COMP38212: Topics in Advanced Information Retrieval (2012-2013)
The representation, organisation, indexing, searching and exploitation of information, both by people and by information systems and software agents, have become central to knowledge-based economies, necessitating new approaches to information-intensive knowledge work. However, contemporary conventional information and communication technologies cannot adequately address information needs, especially where these imply finding (and possibly justifying) an answer through exploitation of different types of structured, semi-structured and unstructured information sources and different types of media, geographically dispersed. Humans suffer from information overload and information overlook. We have the technology to enable distributed computing and networking, but the bulk of visible information on the Web is oriented at humans and cannot easily be identified and exploited by systems. Information in the deep, hidden Web remains unexploitable in the general case. Social networking has blossomed but has frustrating limitations.
What are known as semantic technologies hold out the promise of improved flexible interaction of systems, improved search and the ability to offload tasks to quasi-independent software agents. In this vision, data now become smart data. The existence of smart data enables semantic search, capable of, for example, delivering precise results instead of thousands of documents to read. Smart data and semantic search enable interoperability of software systems: agents can discover resources and intercommunicate to achieve complex goals.
As these technologies are intimately linked with well-established techniques and ideas, to do with the indexing, classification and retrieval of information, and with more recent advances in large-scale processing of unstructured text, this unit also examines contributions from the fields of information retrieval and text mining.
To provide students with an understanding of principles, issues, techniques and solutions connected with advanced information retrieval.
To enable students to gain knowledge of how advances in distributed systems and the Web, studied on other course units, relate to innovative approaches to indexing, organising, finding and exploiting information using semantic technologies.
Assessment of Learning outcomesExamination 80% (3 questions from 5, examination at end of semester 2)
Coursework 20% (1 assignment to be handed in during semester 2, exact date to be specified)
Learning outcomes 1-8 are assessed by examination.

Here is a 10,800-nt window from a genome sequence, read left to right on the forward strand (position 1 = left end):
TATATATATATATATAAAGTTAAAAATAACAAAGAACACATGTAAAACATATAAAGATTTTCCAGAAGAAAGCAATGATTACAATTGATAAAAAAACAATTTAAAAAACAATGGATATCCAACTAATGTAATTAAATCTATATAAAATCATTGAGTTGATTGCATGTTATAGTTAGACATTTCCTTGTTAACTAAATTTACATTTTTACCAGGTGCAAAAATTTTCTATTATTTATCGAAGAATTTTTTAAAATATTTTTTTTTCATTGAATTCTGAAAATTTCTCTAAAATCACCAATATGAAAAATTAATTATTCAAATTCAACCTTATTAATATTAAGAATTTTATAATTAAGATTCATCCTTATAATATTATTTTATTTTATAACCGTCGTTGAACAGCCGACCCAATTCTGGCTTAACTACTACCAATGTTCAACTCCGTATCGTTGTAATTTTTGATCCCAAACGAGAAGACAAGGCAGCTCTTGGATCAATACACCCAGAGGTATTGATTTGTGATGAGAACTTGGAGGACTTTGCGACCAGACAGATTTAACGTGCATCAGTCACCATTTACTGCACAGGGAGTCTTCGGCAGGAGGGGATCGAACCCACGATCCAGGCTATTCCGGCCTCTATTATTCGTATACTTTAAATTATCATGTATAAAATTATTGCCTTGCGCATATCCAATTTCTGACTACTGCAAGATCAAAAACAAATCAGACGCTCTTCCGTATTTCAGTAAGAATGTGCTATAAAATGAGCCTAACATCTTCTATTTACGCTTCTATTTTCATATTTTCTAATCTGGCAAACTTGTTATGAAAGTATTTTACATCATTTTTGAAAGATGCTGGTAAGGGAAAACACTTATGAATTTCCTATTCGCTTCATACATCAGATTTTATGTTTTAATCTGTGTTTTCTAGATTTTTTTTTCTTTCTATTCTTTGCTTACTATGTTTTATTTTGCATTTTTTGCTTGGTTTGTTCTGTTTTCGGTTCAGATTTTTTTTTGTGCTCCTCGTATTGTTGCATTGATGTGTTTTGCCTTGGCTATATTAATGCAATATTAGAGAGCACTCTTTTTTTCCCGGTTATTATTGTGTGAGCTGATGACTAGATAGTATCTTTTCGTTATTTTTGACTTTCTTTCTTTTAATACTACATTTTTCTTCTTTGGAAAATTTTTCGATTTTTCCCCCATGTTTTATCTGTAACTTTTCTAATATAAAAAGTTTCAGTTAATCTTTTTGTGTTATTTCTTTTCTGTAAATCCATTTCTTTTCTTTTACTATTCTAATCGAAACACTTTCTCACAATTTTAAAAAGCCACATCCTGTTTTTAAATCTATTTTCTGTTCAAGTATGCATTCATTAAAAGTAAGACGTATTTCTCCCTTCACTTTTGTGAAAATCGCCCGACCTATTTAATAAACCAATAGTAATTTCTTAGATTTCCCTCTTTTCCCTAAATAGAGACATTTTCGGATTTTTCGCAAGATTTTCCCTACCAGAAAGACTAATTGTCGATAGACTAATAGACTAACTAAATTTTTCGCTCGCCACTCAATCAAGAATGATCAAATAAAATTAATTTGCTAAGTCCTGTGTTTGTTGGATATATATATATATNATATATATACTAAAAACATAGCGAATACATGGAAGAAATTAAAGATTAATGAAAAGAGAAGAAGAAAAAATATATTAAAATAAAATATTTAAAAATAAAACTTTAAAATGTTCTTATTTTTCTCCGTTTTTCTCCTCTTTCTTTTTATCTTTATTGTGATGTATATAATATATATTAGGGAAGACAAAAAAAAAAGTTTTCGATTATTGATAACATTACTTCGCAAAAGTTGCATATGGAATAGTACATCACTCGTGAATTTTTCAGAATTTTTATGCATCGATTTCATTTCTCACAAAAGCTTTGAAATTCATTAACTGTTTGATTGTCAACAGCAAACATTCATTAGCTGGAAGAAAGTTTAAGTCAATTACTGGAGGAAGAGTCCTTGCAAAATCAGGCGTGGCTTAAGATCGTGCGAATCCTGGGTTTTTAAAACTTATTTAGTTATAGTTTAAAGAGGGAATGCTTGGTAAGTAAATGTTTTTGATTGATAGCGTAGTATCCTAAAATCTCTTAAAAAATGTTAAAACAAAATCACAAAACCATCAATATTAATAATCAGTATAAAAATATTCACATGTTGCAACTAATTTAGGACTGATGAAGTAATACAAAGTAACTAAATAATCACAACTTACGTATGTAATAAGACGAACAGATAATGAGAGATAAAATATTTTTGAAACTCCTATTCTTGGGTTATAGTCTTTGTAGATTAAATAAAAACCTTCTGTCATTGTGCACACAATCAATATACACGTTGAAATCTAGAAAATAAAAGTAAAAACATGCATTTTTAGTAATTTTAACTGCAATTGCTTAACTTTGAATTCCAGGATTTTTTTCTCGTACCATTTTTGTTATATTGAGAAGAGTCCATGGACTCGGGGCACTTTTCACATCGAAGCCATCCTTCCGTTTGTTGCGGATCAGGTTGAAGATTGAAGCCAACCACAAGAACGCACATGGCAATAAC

Learning outcome 8 is also assessed by coursework.
Academic knowledge1. Demonstrate a requisite understanding of selected concepts, terminology and issues related to advanced information retrieval.
2. Demonstrate a requisite understanding of the fundamental techniques for document management and retrieval, and metadata management.
3. Demonstrate a requisite understanding of techniques to characterise and exploit the meaning of documents, and of the relationship between such techniques and information retrieval in a Web perspective.
4. Demonstrate a requisite understanding of relevant W3C technologies supporting advanced information retrieval.
Intellectual skills5. Explain the general principles of advanced information retrieval and discuss the content and role of relevant related standards.
6. Explain the difficulty of representing content for accurate retrieval in relation to needs.
7. Explain how techniques for characterising the meaning of content and for semantic search are applied.
8. Discuss, critically analyse and evaluate current approaches in the field.
Subject practical skills9. Be able to use the power of semantic technology for search, personalization and enterprise applications.
Transferable Skills10. Appreciate issues of communication of knowledge.
11. Ability to support enteprise knowledge management activities.
Information retrieval, semantic technologies and their relationship to the Web and distributed systems; structured, unstructured and semi-structured data; evolving information needs and knowledge management issues; executable knowledge, enhancing search experience, semantic applications and semantic infrastructure. 
Information Retrieval: basic concepts; indexing, classification and clustering; boolean, vector space and probabilistic models; evaluation of IR systems; relevance and feedback, query expansion and the role of thesauri and ontologies; IR in a Web environment; question answering. 
Semantic technologies: turning data into smart data: semantic metadata and ontologies; languages supporting semantic technologies; semantic interoperability; semantic search; semantic personalisation. 
Text mining: basic concepts; dealing with information overload and information overlook; going beyond document retrieval; overview of main approaches and techniques; relation to information retrieval; enabling technology for semantic solutions. 
Applications: Consideration of a range of applications demonstrating aspects of the above.